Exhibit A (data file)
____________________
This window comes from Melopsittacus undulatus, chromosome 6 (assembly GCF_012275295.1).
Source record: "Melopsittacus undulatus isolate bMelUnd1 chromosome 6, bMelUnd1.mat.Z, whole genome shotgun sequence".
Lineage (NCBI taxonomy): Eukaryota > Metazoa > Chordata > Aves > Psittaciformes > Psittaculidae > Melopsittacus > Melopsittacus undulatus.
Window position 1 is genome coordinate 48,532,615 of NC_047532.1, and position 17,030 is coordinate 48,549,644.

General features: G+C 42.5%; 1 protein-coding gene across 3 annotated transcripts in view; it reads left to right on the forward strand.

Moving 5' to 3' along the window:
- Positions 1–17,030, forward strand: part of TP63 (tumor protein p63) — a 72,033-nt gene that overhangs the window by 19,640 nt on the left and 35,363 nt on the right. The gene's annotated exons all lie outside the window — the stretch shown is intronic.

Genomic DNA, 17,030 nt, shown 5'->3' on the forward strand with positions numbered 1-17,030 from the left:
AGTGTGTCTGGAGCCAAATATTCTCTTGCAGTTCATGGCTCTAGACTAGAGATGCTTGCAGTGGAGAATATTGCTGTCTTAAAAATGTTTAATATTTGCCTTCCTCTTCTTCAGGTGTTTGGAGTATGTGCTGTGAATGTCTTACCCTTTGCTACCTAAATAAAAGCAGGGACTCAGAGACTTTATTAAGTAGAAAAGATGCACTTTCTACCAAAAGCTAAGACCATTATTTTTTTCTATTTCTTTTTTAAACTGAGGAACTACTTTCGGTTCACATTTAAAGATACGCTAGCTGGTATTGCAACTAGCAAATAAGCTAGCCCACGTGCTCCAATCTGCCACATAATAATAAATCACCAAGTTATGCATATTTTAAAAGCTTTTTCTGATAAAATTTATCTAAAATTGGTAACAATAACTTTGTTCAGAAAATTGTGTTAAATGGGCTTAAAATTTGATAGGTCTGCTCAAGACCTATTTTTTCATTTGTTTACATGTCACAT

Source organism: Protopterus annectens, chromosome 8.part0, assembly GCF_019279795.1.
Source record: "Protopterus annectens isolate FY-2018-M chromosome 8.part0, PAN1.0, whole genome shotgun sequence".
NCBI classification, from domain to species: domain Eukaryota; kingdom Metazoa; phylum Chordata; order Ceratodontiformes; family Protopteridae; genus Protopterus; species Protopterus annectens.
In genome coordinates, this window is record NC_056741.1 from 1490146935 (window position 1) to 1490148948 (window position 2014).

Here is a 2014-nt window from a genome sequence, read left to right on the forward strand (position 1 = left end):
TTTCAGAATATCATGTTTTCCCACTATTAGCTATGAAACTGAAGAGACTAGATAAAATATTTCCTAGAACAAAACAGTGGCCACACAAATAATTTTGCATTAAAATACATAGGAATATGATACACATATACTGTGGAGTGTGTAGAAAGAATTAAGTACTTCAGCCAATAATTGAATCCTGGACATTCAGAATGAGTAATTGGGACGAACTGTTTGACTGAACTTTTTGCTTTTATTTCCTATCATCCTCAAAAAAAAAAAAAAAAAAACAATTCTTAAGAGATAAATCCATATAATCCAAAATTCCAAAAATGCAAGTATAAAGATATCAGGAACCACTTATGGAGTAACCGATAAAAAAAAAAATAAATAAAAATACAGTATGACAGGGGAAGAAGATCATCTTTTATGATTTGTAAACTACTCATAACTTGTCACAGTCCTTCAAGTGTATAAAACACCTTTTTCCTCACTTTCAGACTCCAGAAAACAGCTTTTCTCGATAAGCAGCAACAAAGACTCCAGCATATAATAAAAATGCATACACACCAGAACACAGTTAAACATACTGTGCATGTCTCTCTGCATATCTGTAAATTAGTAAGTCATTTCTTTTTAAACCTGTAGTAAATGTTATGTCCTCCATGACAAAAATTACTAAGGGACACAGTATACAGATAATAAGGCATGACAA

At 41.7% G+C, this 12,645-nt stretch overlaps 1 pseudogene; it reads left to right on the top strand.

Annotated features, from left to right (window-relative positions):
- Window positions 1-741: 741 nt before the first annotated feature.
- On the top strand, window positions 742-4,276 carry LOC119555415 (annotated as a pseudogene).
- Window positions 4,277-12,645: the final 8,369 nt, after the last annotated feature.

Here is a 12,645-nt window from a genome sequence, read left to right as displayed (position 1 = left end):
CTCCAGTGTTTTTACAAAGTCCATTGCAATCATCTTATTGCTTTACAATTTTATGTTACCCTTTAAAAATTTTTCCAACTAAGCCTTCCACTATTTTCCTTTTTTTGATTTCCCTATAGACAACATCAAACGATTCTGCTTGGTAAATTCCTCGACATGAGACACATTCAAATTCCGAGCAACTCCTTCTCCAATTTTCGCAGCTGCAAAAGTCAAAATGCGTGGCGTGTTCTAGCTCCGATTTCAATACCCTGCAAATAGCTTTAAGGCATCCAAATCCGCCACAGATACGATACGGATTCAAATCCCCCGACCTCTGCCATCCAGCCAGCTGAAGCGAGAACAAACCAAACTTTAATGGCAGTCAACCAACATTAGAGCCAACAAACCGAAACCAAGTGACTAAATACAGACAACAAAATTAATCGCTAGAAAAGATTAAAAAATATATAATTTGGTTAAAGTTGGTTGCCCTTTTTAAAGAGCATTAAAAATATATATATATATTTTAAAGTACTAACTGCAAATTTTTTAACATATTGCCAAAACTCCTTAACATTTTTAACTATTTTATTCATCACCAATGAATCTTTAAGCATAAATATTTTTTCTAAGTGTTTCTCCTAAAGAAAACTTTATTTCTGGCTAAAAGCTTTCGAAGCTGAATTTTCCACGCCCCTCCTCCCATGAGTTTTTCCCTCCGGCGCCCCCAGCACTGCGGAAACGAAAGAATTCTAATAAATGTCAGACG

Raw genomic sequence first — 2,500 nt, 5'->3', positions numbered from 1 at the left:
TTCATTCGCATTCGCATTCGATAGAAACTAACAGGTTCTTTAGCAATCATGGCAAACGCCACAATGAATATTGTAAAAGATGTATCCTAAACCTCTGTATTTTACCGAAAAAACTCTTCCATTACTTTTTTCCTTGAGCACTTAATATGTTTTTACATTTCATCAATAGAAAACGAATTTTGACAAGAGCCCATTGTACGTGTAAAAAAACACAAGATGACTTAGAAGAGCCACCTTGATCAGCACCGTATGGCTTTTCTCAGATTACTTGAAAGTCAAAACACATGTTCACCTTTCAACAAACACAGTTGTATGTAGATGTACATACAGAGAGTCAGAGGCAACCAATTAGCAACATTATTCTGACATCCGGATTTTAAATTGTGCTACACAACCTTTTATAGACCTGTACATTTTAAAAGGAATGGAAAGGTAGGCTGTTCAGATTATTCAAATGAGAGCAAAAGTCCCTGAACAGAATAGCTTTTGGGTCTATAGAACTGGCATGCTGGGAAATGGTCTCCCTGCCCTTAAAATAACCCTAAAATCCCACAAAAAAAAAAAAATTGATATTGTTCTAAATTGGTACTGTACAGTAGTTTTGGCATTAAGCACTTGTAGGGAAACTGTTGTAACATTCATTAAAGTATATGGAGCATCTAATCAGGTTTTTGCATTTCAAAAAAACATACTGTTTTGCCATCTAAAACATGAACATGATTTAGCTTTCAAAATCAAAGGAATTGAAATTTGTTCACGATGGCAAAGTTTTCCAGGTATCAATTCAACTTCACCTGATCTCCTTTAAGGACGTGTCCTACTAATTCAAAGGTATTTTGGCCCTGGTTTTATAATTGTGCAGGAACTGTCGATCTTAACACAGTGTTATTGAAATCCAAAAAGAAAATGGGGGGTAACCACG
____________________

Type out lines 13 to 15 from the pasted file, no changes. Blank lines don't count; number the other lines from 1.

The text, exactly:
In genome coordinates, this window is record NC_056741.1 from 1490146935 (window position 1) to 1490148948 (window position 2014).

Here is a 2014-nt window from a genome sequence, read left to right on the forward strand (position 1 = left end):
TTTCAGAATATCATGTTTTCCCACTATTAGCTATGAAACTGAAGAGACTAGATAAAATATTTCCTAGAACAAAACAGTGGCCACACAAATAATTTTGCATTAAAATACATAGGAATATGATACACATATACTGTGGAGTGTGTAGAAAGAATTAAGTACTTCAGCCAATAATTGAATCCTGGACATTCAGAATGAGTAATTGGGACGAACTGTTTGACTGAACTTTTTGCTTTTATTTCCTATCATCCTCAAAAAAAAAAAAAAAAAAACAATTCTTAAGAGATAAATCCATATAATCCAAAATTCCAAAAATGCAAGTATAAAGATATCAGGAACCACTTATGGAGTAACCGATAAAAAAAAAAATAAATAAAAATACAGTATGACAGGGGAAGAAGATCATCTTTTATGATTTGTAAACTACTCATAACTTGTCACAGTCCTTCAAGTGTATAAAACACCTTTTTCCTCACTTTCAGACTCCAGAAAACAGCTTTTCTCGATAAGCAGCAACAAAGACTCCAGCATATAATAAAAATGCATACACACCAGAACACAGTTAAACATACTGTGCATGTCTCTCTGCATATCTGTAAATTAGTAAGTCATTTCTTTTTAAACCTGTAGTAAATGTTATGTCCTCCATGACAAAAATTACTAAGGGACACAGTATACAGATAATAAGGCATGACAA